Well, that settles it. Now I know what colors my next suit will have.
Andrew Luck ‘12, QB#12 for Stanford Football.
Photo: David Gonzales ‘93
Eli Manning calling a time-out after one of his many run-ins with the 49ers front seven during the NFC Championship.
As a Chargers fan, Eli annoys me. As a football fan, Eli amuses me.
“The Elements of Style” by William Strunk Jr. and E.B. White.
Reading this book is like getting slapped across the face repeatedly. Here was one fun gem.
This is my story on why I’m in Relay For Life at Stanford, a fundraiser and community event for the American Cancer Society. If you would like to donate to my personal campaign, do so at my personal Relay For Life page. Otherwise, enjoy the story below.
If you would like to send me a message or have any questions, message me at email@example.com
Hope is defined as feeling that what is wanted can be had or that events will turn out for the best.
For me my Relay For Life story is all about hope.
Few words are more powerful. Hope, throughout any history, big or small, was the first step to mankind’s greatest moments: from picking oneself up after a failure, the quietly personal, to putting humans on the Moon, the incredibly historic. It started with a hopeful first step; a belief that the world wasn’t good enough, that it could get better, and that it would. Fears and uncertainty stepped aside for the excitement, curiosity, and determination that came from going after something that maybe no one else had ever seen or felt. As a history student, and as someone continuously learning from my experiences, I keep finding proof that, when in doubt, give hope a chance, always. Relay For Life is one test of that belief. It’s wasn’t my first test, though. That one came very early in my life.
Cholesteatoma is as a skin cyst in the middle ear. It can grow and damage the middle ear bones and other structures, affecting hearing, balance, and possibly function of the facial muscles and brain. The cyst is dangerous, and possibly fatal, if not removed by surgery.
Not the ideal way to start off life. It took four years, and countless visits to the doctor, to find I was born prone to cholesteatoma in my right ear. I went through numerous surgeries on that ear – I’ve lost count of the number of surgeries I’ve gone through, which must be somewhere over eight– and, of more importance, I lost a significant part of my hearing in my right ear. I lost a lot to that damned recurring cyst that you might take for granted, but I never lost hope that the losses would add up to a better person down the road. I learned how to make something out of nothing and even more out of little. I got a chance to improve on my strengths, to learn from my failures, appreciate what I already had, and create opportunities from so-called challenges. So, when I came to Stanford and heard about Relay For Life, a movement dedicated to hope, I paid attention. I could understand the language. Besides, what’s more Stanford than fighting and working for one of the most valuable ideas of all?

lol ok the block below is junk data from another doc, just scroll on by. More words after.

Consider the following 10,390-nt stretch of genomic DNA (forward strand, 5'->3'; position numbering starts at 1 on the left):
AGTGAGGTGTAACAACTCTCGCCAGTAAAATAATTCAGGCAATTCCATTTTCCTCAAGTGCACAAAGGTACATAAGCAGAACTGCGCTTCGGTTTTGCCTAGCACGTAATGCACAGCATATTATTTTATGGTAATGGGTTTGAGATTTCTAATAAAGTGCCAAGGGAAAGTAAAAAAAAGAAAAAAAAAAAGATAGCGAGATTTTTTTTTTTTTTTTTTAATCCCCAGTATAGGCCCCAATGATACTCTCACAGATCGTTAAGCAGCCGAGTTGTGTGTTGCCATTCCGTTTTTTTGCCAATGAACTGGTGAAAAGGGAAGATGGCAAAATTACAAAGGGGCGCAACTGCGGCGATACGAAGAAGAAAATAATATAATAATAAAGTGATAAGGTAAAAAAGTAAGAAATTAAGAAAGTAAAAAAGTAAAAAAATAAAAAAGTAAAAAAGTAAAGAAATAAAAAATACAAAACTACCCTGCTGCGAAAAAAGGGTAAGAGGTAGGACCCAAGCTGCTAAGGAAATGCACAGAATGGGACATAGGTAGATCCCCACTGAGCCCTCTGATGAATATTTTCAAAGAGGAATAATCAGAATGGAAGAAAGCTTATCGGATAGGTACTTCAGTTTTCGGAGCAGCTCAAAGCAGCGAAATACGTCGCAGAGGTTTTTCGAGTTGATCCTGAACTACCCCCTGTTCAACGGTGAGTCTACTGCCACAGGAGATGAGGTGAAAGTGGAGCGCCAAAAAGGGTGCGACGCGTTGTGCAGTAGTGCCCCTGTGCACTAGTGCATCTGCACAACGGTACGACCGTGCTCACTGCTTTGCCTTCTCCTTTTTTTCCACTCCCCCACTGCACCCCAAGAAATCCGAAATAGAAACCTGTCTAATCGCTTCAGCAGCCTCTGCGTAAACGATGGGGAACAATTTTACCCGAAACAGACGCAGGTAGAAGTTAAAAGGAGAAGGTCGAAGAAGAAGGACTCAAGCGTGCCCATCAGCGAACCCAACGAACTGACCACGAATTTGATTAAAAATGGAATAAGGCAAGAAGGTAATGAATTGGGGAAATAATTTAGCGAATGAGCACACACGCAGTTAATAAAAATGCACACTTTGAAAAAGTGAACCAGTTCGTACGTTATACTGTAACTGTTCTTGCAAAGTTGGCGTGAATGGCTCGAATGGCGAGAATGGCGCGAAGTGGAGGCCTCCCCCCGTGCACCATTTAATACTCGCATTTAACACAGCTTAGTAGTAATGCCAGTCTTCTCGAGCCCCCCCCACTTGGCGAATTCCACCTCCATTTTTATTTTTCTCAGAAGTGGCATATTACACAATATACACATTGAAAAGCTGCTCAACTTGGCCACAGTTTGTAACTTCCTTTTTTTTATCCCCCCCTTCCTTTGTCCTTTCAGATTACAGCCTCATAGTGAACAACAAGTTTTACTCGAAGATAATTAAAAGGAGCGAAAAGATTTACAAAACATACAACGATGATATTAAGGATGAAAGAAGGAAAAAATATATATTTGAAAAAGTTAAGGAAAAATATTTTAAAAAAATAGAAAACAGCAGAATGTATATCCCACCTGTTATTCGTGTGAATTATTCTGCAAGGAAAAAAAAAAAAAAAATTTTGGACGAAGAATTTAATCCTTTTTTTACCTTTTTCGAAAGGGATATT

In 1901, Jane Stanford amended Stanford University’s Founding Grant to reinforce the role of public service: “While the instruction offered must be such as will qualify the students for personal success and direct usefulness in life, they should understand that it is offered in the hope and trust that they will become thereby of greater service to the public.”
From my first moments on Stanford’s campus during Admit Weekend, I was humbled and inspired by the people I encountered, and would continue to encounter for the next four years. If there was a recurring theme to most of Stanford life, it is an enthusiastic and excited belief in the possibility of a better world. From activism, to philanthropy, to public policy, to direct service, to government work, to social entrepreneurship, and much more, Stanford at its best has been about giving hope a chance, working for a worthy dream, and leading the way to the future. During my freshman year when I first heard about Relay For Life at Stanford, and it’s mission against cancer by celebrating survivors and caregivers, remembering affected loved ones, and fighting back against the disease, I thought to myself: “Of course I want to see what this is all about. I go to Stanford!” Once I involved myself more and dug deeper into the Relay experience, I discovered a cancer-fighting cause with the ambition to dream big and the ability to enable anyone.